5 Things You Should Never Put On Your Resume
Your resume is the gateway to the next great moment in your career. It’s your sales pitch. Its job is to convince employers that you’re worth a second look. It’s the tool that keeps you in the hunt.
But it only takes a couple seconds to get your resume trashed. To get hired, your resume needs to make the most of every second of attention it gets. Everything you include must contribute to the message: “I might be just what you’re looking for. Call me, and let’s set up an interview.”
With that in mind, here are 5 things you should never put on your resume. Stay away from these red flags, so your resume keeps your phone ringing.
1. Personal Information Overload
In an effort to get creative or stand out, many job seekers try to add a personal touch to their resumes. But too much of a good thing ruins a good thing.
The person reading your resume only cares about one thing: can this person effectively fill the void in our organization and get the job done?
Your marital status, hobbies, religion, or political party doesn’t contribute to creating the impression that you’re the right fit to plug that hole. These details about your personal life distract from what you have to offer.
A focused, clear, easy to digest presentation of your skills and the results you can bring will win you the interview. Hiring managers know what you’re here for, and there’s no need to get cute with your sales pitch. Just present the most professional, authentic, enthusiastic you possible within the confines of what employers expect to see on your resume.
2. A Listless List
The whole point of your resume is to detail your experience. But the way you package that experience determines what comes next.
Does your resume sound like a bland, lifeless list of job duties? When you simply list all of the responsibilities you had at your previous jobs, you’re not giving the person reading it a chance to know you.
What should you do instead? Think about what you brought to your previous employer that made the organization better. What results did you achieve that moved the ball forward or increased the bottom line? What accomplishments stand out? What actions did you take, and what happened because you took those actions?
Action-packed, results-focused resumes grab attention and win interviews. Passive descriptions of job duties read like every other resume in the pile. And they get thrown away like every other resume in the pile.
3. Excuses and Explanations
Why give a potential employer the first impression that you’re an excuse-maker instead of a problem solver?
Every organization needs honest employees. There is a time and a place to offer reasons and explanations about why things didn’t go perfectly. But your resume isn’t that time.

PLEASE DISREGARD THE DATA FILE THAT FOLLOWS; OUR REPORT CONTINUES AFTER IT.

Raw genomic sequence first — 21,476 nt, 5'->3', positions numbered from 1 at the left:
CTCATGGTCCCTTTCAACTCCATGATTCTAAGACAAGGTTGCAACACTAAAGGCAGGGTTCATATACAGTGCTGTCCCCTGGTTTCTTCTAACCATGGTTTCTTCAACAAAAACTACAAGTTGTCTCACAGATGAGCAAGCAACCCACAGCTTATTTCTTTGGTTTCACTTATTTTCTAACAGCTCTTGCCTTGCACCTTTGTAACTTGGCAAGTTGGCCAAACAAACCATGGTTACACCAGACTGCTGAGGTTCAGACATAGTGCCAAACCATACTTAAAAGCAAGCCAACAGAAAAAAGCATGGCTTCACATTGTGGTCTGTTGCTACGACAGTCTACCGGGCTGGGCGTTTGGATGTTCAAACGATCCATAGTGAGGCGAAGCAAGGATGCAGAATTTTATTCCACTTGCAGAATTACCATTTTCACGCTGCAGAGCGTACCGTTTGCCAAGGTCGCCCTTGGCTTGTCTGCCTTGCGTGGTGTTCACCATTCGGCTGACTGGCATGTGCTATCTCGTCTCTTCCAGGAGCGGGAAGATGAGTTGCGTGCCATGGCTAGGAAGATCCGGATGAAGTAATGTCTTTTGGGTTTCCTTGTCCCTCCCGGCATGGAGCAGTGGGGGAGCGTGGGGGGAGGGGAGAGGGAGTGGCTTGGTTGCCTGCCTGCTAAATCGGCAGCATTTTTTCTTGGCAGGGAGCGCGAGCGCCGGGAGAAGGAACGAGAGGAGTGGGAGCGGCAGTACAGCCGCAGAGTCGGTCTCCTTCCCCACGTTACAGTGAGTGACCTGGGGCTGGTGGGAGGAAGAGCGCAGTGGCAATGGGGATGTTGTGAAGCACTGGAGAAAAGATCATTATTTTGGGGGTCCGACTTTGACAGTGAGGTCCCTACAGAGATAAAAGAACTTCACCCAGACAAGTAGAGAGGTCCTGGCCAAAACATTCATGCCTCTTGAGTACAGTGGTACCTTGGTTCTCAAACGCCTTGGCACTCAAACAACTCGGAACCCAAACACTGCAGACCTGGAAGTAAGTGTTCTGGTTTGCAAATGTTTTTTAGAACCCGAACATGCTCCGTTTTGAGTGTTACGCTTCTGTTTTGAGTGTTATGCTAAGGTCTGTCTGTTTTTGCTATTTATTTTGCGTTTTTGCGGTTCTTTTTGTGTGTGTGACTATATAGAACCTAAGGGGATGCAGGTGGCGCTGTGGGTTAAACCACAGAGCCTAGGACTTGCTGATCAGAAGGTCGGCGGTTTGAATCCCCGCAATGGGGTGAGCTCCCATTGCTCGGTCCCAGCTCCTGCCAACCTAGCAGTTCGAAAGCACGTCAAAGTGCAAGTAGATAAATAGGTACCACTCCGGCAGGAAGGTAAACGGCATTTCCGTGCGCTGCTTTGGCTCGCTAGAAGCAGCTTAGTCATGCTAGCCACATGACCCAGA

Make the most of your past experience with statements that communicate value. Nobody’s perfect, but you’ve accomplished great things in your career. You may have to dig deep into your memory banks to pull them out, but those are the statements the person reading about you should see before anything else.
4. Spelling and Grammar Mistakes
Before you send your next resume, examine it with a fine-toothed comb. Have a friend look it over. Better yet, hire a professional. But whatever you do, make sure it contains no spelling or grammatical errors.
You can’t convince someone that you have an amazing attention to detail with these mistakes on your resume. Spell check isn’t enough, either. Common mistakes get missed by spell check all the time. It seems silly, but you shouldn’t miss out on your dream job because you used “your” instead of “you’re”.
Make the case that you’re careful, accurate, and thorough with a resume free from easily avoidable errors.
Everything you include on your resume should sing a unified chorus. Every note must contribute to the sweet song the hiring manager hears that says, “I want to know this one a little better.”
Take a look at your resume. Does each job description, accomplishment, or detail describe someone the reader will want to know more about? Does each element create intrigue that invites him to pick up the phone and call you to learn more about you?
Provide what the reader expects from your resume. Provide the job history, contact details, and other relevant information that’s specifically requested or expected.
But that doesn’t mean you have to tell your entire life story. Jobs from 15 years ago and short-term or temporary jobs that didn’t contribute to your relevant experience aren’t useful. Your school GPA from decades ago isn’t impressive. Lists of job duties without measurable results don’t make your resume salty.
It all comes down to this: what makes you a valuable candidate to consider? What parts of your life and work history contributed to making you the right fit for this position? Why should an employer pick you over everyone else?
Use the space in your resume to answer these questions, and you’ll get the interviews others won’t. You’ll also find yourself more prepared for the interview, since these are the questions that prepare you best to sell yourself there.
Your resume is your opportunity to state your case. Don’t blow it with these 5 mistakes. Get your foot in the door with a clear, cohesive message that makes a manager say, “That might be someone we want to have on our team.” Does your resume deliver that message? If not, let’s talk.
Make an investment in your future with a resume / CV and cover letter written by Vivian Adkins, CPRW of Foremost Resumes. Foremost Resumes offers affordable resume writing services – resume prices are published here. If you have any questions about my resume services, call or text 1-321-442-7994.
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—Vivian Adkins, Resume Writer at Foremost Resumes